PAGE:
Why you need to do market research before launching a product

DSM Digital School of Marketing - market research

uncovered that these preferences are forward-looking. People’s attitudes give us an insight into what happens tomorrow and what products you should launch in the future. If you do your market research properly and find what someone’s preference is today, it is possible for you to do something about it tomorrow.

The thoughts and feelings of your “top” customers — on whom businesses traditionally focus — and the mindsets of the “bottom,” or less lucrative customers, are pretty self-evident. The question is which of the customers that are in the middle will become top customers as well as which will become bottom ones. Ascertaining this information will also assist you with your product launches.

Why market research involves finding out about attitude

Finding out about attitude lets you know what those middle customers are going to do because behaviour is noisy. It’s up, it’s down. That’s why they’re in the middle. If you merge attitude and behaviour, you become better at ascertaining who to target as well as how to target. It’s a better approach as opposed choosing only one or the other.

For example, Jane and Martha both buy chocolate chip yoghurt once every two months. Merely looking at this information would suggest that Jane and Martha are equally valuable for the manufacturer of the yoghurt. However it turns out that one of them is more valuable than the other one is.

Upon nearer inspection, we find that Jane really loves this particular brand of chocolate chip yoghurt. However, she has just started eating yoghurt and is slowly building up her consumption rate. Sometimes a discount may inspire Jane to buy the brand. On the other hand, Sara is indifferent to the different  types of yoghurt that this brand sells and only buys it when it is on special. It is more probable that Jane will continue to purchase this brand of chocolate chip yoghurt longer than Sara.This scenario shows how firms can use knowledge of consumer attitudes to predict the most profitable consumers.

The role target markets have to play

A target market consists of consumers that a company wants to sell its products and services to as well as to who it directs its marketing efforts. These markets are groups of individuals who are separated by unique and noticeable aspects.

Identifying the target market is an vital step in the development of a digital marketing plan. A target market can be split from the market as a whole by geography, buying power, demographics and psychographics.

Not all products and services are intended for all types of consumers. In fact, organisations may tweak specific aspects of a product so that it is more likely to be bought by consumers with varying tastes. Creating the target market may necessitate the use of limited product roll-outs in addition to focus groups. It is necessary to allow product managers to get a feel for which aspects of the product are the most powerful.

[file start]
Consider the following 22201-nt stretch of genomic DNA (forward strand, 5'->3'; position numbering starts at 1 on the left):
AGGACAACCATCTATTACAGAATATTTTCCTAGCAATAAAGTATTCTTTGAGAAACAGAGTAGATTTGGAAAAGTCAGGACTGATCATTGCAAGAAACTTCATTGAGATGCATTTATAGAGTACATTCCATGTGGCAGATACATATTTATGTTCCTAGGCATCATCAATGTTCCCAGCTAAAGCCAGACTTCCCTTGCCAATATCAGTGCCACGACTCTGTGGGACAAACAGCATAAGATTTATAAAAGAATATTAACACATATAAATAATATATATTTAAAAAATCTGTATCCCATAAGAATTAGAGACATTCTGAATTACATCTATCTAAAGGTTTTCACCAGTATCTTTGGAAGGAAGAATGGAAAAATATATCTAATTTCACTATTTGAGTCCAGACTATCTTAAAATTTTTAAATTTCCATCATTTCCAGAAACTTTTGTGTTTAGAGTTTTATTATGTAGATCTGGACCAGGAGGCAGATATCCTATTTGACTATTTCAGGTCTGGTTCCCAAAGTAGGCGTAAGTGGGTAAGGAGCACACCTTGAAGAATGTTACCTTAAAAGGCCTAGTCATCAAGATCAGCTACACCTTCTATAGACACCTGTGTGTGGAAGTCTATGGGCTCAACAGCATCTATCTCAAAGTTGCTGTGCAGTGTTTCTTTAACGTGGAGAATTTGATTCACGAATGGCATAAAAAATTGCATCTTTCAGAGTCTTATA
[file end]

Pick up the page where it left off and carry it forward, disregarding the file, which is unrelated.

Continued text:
Target markets can be divided according to the following aspects:

  • Segmentations – addresses (their location climate region)
  • Demographic/socioeconomic segmentation – (gender, age, income, occupation, education, household size as well as stage in the family life cycle)
  • Psychographic segmentation – (similar attitudes, values, and lifestyles)
  • Behavioural segmentation – (occasions, degree of loyalty)
  • Product-related segmentation – (relationship to a product)

In addition to these segmentations, market researchers have advocated a needs-based market segmentation approach to identify smaller and better-defined target groups. Some approaches to these smaller groups are:

  • Select the target audience – the customers are grouped based on similar needs and benefits sought by them on purchase of a product.
  • Identify clusters of similar needs – demographics, lifestyle, usage behaviour and pattern used to differentiate between segments.
  • Apply a valuation approach – market growth, barriers to entry, market access, switching, etc. are used.
  • Test the segments – A segment storyboard is to be created to test the attractiveness of each segment’s positioning strategy. Modify marketing mix – expanding segment positioning strategy to include all aspects of marketing mix.

Get in touch with the Digital School of Marketing

If you’re a marketer and want to get to know a bit more about how to research your target market properly and develop your marketing strategy then you need to do our Market Strategy Course. For more information, please follow this link.

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